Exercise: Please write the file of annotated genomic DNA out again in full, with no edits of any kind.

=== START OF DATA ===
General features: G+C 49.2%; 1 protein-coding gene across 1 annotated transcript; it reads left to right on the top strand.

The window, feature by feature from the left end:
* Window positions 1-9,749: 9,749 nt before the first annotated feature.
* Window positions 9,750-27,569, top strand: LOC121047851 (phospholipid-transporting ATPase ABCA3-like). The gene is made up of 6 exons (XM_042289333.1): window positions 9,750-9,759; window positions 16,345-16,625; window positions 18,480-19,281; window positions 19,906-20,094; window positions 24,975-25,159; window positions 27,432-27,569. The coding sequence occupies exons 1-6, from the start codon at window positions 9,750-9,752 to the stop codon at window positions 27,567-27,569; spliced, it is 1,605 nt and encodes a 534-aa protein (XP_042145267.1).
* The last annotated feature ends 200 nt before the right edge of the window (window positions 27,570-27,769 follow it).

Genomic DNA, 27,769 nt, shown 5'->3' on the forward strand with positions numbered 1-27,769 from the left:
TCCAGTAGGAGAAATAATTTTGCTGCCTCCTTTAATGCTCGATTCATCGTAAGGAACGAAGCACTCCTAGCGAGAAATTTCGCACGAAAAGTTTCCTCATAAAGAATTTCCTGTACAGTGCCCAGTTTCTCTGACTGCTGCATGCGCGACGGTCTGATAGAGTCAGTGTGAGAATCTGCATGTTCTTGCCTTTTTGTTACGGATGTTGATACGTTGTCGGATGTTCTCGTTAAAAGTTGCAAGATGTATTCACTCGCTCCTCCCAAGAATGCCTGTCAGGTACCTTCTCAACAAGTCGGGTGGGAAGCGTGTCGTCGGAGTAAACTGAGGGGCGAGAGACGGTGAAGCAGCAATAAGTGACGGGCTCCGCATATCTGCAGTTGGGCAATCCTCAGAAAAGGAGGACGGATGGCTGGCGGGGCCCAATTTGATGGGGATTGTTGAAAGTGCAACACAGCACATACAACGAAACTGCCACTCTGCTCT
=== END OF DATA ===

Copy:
General features: G+C 49.2%; 1 protein-coding gene across 1 annotated transcript; it reads left to right on the top strand.

The window, feature by feature from the left end:
* Window positions 1-9,749: 9,749 nt before the first annotated feature.
* Window positions 9,750-27,569, top strand: LOC121047851 (phospholipid-transporting ATPase ABCA3-like). The gene is made up of 6 exons (XM_042289333.1): window positions 9,750-9,759; window positions 16,345-16,625; window positions 18,480-19,281; window positions 19,906-20,094; window positions 24,975-25,159; window positions 27,432-27,569. The coding sequence occupies exons 1-6, from the start codon at window positions 9,750-9,752 to the stop codon at window positions 27,567-27,569; spliced, it is 1,605 nt and encodes a 534-aa protein (XP_042145267.1).
* The last annotated feature ends 200 nt before the right edge of the window (window positions 27,570-27,769 follow it).

Genomic DNA, 27,769 nt, shown 5'->3' on the forward strand with positions numbered 1-27,769 from the left:
TCCAGTAGGAGAAATAATTTTGCTGCCTCCTTTAATGCTCGATTCATCGTAAGGAACGAAGCACTCCTAGCGAGAAATTTCGCACGAAAAGTTTCCTCATAAAGAATTTCCTGTACAGTGCCCAGTTTCTCTGACTGCTGCATGCGCGACGGTCTGATAGAGTCAGTGTGAGAATCTGCATGTTCTTGCCTTTTTGTTACGGATGTTGATACGTTGTCGGATGTTCTCGTTAAAAGTTGCAAGATGTATTCACTCGCTCCTCCCAAGAATGCCTGTCAGGTACCTTCTCAACAAGTCGGGTGGGAAGCGTGTCGTCGGAGTAAACTGAGGGGCGAGAGACGGTGAAGCAGCAATAAGTGACGGGCTCCGCATATCTGCAGTTGGGCAATCCTCAGAAAAGGAGGACGGATGGCTGGCGGGGCCCAATTTGATGGGGATTGTTGAAAGTGCAACACAGCACATACAACGAAACTGCCACTCTGCTCT